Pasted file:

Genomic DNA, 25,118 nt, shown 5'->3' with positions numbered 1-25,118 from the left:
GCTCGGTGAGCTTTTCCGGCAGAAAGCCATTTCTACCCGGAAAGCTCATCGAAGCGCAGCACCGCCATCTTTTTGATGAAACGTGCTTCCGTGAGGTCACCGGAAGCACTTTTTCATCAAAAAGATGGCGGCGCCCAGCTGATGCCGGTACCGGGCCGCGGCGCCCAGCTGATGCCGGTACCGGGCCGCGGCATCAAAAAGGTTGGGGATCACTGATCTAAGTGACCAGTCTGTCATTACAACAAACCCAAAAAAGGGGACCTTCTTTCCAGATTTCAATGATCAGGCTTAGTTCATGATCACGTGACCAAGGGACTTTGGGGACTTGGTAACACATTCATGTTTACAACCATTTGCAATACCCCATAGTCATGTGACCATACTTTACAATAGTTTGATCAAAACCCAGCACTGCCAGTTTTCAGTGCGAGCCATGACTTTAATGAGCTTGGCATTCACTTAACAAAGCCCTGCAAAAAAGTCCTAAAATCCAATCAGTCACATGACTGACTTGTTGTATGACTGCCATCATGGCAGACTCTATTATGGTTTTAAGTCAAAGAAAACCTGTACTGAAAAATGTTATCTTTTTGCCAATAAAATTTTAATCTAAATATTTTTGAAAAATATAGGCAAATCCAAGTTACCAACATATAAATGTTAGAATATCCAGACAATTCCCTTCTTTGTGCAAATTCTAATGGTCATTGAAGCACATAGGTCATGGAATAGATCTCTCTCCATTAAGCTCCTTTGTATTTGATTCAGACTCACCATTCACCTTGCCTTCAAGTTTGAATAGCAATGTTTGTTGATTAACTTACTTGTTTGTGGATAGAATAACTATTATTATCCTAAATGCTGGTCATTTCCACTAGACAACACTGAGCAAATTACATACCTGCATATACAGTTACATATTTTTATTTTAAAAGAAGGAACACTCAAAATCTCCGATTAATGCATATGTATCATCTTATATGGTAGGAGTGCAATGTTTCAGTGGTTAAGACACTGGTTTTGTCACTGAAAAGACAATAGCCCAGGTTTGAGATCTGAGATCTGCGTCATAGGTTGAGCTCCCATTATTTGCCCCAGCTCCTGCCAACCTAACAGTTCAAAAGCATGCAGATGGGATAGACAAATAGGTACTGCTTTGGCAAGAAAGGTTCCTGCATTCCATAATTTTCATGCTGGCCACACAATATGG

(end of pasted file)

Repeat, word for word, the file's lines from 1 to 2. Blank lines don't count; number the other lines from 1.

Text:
Genomic DNA, 25,118 nt, shown 5'->3' with positions numbered 1-25,118 from the left:
GCTCGGTGAGCTTTTCCGGCAGAAAGCCATTTCTACCCGGAAAGCTCATCGAAGCGCAGCACCGCCATCTTTTTGATGAAACGTGCTTCCGTGAGGTCACCGGAAGCACTTTTTCATCAAAAAGATGGCGGCGCCCAGCTGATGCCGGTACCGGGCCGCGGCGCCCAGCTGATGCCGGTACCGGGCCGCGGCATCAAAAAGGTTGGGGATCACTGATCTAAGTGACCAGTCTGTCATTACAACAAACCCAAAAAAGGGGACCTTCTTTCCAGATTTCAATGATCAGGCTTAGTTCATGATCACGTGACCAAGGGACTTTGGGGACTTGGTAACACATTCATGTTTACAACCATTTGCAATACCCCATAGTCATGTGACCATACTTTACAATAGTTTGATCAAAACCCAGCACTGCCAGTTTTCAGTGCGAGCCATGACTTTAATGAGCTTGGCATTCACTTAACAAAGCCCTGCAAAAAAGTCCTAAAATCCAATCAGTCACATGACTGACTTGTTGTATGACTGCCATCATGGCAGACTCTATTATGGTTTTAAGTCAAAGAAAACCTGTACTGAAAAATGTTATCTTTTTGCCAATAAAATTTTAATCTAAATATTTTTGAAAAATATAGGCAAATCCAAGTTACCAACATATAAATGTTAGAATATCCAGACAATTCCCTTCTTTGTGCAAATTCTAATGGTCATTGAAGCACATAGGTCATGGAATAGATCTCTCTCCATTAAGCTCCTTTGTATTTGATTCAGACTCACCATTCACCTTGCCTTCAAGTTTGAATAGCAATGTTTGTTGATTAACTTACTTGTTTGTGGATAGAATAACTATTATTATCCTAAATGCTGGTCATTTCCACTAGACAACACTGAGCAAATTACATACCTGCATATACAGTTACATATTTTTATTTTAAAAGAAGGAACACTCAAAATCTCCGATTAATGCATATGTATCATCTTATATGGTAGGAGTGCAATGTTTCAGTGGTTAAGACACTGGTTTTGTCACTGAAAAGACAATAGCCCAGGTTTGAGATCTGAGATCTGCGTCATAGGTTGAGCTCCCATTATTTGCCCCAGCTCCTGCCAACCTAACAGTTCAAAAGCATGCAGATGGGATAGACAAATAGGTACTGCTTTGGCAAGAAAGGTTCCTGCATTCCATAATTTTCATGCTGGCCACACAATATGG